There were separate upstairs lounge rooms for the wives to relax while Christmas shopping and the kids got to choose a gift from the toy box. They also supplied baby carriages, walkers, and umbrellas for shoppers to borrow. This hard-working, kind and compassionate family wove a thread through the fabric of our downtown area for 78 years. The magical little store may be gone, but the legend lives on.

Other great downtown shoe stores include; Reward Shoe Stores, Agnew-Surpass, Pollock Shoes, Bata, Lincoln, Leslie’s, Vermilyea and Maher’s, where Red Mavety is our fan favourite.


MacIntosh BrothersSinger Sewing Machine, and Rolufs display a dizzying array of Christmas gifts in the brightly lit windows.

The Front Street Christmas decor at Ashley FurDelaney Fur and Woodley Furriers are magnets that draw attention to the beautiful fur hats and coats displayed on the smartly dressed mannequins.

Jewellery Stores sparkle brightly at Bert LewisRonald Keel, Wonnacott’s, EliteMercier JewellersAngus McFeeStrouds and Gerry O’Connor’s Jewel Box.There is a distinct sense of excitement and wonder as we browse all eight stores searching for that special piece of jewellery.

Mom’s go to bed on Christmas Eve with visions of fabulous dresses from Marianne’sMilady Shop,Rachael’sArtistic Ladies’ Wear, LipsonsSimpson Sears Catalog Shop and The Sally Shop.

Let’s not forget to stop by Walker Hardware and admire the big Santa Claus in the window who also commands the picture window at Wrays Furniture, and continue down the street with Dad and our cousin’s to Whites, Will’s. Seymours and Smiths Hardware stores.

Shopping for Christmas dinner is not complete until we drop by

all four large stores: Loblaw’s grocery on Front Street, A & P on North Pinnacle, Loblaw’s south on Pinnacle and Dominion Store on Victoria Avenue to pick up our Christmas extras and spend our ‘green stamps’.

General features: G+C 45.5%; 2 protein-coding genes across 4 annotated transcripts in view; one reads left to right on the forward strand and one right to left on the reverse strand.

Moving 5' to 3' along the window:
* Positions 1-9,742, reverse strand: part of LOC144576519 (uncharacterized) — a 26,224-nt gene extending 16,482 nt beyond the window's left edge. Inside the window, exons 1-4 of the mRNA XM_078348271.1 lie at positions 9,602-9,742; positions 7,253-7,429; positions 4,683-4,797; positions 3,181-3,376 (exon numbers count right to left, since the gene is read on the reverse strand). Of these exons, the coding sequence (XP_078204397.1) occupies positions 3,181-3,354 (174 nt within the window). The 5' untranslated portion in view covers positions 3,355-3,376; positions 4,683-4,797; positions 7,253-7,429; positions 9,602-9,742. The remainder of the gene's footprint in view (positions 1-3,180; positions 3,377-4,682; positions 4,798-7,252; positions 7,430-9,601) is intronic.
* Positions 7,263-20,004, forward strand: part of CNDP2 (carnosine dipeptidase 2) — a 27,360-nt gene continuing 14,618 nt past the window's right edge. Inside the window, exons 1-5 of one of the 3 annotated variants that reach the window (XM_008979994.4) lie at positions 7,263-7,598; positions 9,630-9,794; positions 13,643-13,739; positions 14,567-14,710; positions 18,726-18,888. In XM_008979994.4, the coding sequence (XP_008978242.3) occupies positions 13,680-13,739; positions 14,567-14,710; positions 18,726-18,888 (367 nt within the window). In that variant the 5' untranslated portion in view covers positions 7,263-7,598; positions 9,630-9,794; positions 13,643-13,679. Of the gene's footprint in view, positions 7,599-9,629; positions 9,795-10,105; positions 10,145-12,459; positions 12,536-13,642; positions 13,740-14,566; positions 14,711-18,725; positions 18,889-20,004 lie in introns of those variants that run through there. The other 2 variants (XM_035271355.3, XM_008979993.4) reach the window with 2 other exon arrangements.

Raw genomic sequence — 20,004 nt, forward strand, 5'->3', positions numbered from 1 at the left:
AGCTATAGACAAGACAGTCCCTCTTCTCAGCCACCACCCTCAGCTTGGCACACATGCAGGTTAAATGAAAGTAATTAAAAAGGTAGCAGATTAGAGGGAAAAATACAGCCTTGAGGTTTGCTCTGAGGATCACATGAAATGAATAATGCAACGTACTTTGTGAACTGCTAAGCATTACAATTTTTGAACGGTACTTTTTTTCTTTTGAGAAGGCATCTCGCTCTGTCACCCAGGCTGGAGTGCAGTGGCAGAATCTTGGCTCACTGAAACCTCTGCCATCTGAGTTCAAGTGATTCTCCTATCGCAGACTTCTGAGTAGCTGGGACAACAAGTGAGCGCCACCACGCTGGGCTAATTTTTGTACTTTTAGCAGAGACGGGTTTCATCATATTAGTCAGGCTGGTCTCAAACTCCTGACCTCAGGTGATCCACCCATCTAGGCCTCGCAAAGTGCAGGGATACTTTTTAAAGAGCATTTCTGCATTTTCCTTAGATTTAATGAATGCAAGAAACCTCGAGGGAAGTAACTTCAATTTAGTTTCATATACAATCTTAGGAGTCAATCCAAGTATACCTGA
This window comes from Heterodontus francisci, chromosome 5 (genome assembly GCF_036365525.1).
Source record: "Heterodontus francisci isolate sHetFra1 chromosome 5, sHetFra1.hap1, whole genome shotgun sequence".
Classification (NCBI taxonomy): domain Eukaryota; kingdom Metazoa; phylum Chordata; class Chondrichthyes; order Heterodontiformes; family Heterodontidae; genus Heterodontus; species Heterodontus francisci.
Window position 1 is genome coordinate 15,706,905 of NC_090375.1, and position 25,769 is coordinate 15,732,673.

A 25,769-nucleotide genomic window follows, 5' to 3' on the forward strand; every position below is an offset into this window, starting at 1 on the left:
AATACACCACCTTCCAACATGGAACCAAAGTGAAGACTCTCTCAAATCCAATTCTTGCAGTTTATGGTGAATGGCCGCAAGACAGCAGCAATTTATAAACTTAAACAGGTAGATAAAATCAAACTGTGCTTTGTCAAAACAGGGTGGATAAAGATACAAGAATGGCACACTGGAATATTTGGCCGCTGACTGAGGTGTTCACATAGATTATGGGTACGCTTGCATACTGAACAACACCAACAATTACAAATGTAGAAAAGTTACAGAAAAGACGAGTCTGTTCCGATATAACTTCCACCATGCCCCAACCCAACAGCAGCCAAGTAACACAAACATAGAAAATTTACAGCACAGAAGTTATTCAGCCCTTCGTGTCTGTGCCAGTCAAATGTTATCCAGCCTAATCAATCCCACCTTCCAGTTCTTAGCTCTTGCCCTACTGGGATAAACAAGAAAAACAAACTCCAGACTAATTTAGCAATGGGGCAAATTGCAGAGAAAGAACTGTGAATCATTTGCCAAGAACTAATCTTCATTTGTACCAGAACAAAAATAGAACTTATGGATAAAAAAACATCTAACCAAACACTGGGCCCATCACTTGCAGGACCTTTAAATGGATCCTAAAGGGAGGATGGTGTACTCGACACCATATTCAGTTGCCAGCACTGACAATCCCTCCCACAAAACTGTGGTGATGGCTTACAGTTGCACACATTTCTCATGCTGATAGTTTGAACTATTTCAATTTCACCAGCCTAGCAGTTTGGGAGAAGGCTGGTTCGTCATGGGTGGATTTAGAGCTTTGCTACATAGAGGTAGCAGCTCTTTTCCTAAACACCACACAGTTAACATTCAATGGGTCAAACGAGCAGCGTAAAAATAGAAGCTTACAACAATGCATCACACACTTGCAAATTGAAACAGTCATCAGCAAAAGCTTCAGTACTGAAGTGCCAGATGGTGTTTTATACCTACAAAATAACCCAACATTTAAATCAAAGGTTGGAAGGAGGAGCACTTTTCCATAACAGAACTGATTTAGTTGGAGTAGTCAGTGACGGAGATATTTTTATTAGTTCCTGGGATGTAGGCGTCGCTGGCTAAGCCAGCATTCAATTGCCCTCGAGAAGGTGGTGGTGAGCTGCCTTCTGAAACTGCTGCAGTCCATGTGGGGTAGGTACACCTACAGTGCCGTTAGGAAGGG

The drug stores on Front; Duff’s, McKeown’s, Schryver’s, Lattimer’s, Dolan’s, Tamblyn , Seldon’s andGeens are packed with last minute shoppers looking for stocking stuffers.

There are lots of spots for dad to drop in for a quick beer; The Crystal Hotel, Hotel Belvedere, City Hotel, Queens Hotel and Hotel Quinte are welcoming stops to raise a glass to toast the holiday season.

Restaurants abound on Front Street including the Capitol Grill, Diana Grill, Paragon Café, The Penguin, Moe’s Coffee Bar, Belmont, Seaway, New Perfect, Mike’ s, Silver Restaurant, Marks, Joe’s Lunch and Hong’s Café. 

Every Christmas shopping trip for me ends with a visit to The Cosy Grill in the heart of downtown. A comfortable, homey feeling comes over us as we enter the diner, put a dime in the tabletop jukebox, hum along to a song, take a sip of the freshly brewed coffee and yummy hot chocolate. We visit with Lou, Mano, Len, Stamos, Spiro, George, Clara, Hazel, Mary and a host of other quirky familiar characters.

Thank you for joining me on this rambling adventure thru the Downtown District during the Christmas season of decades past. This story was inspired by my own memories as well as memories from my friend Vern Whalen who began this story way back in 1959.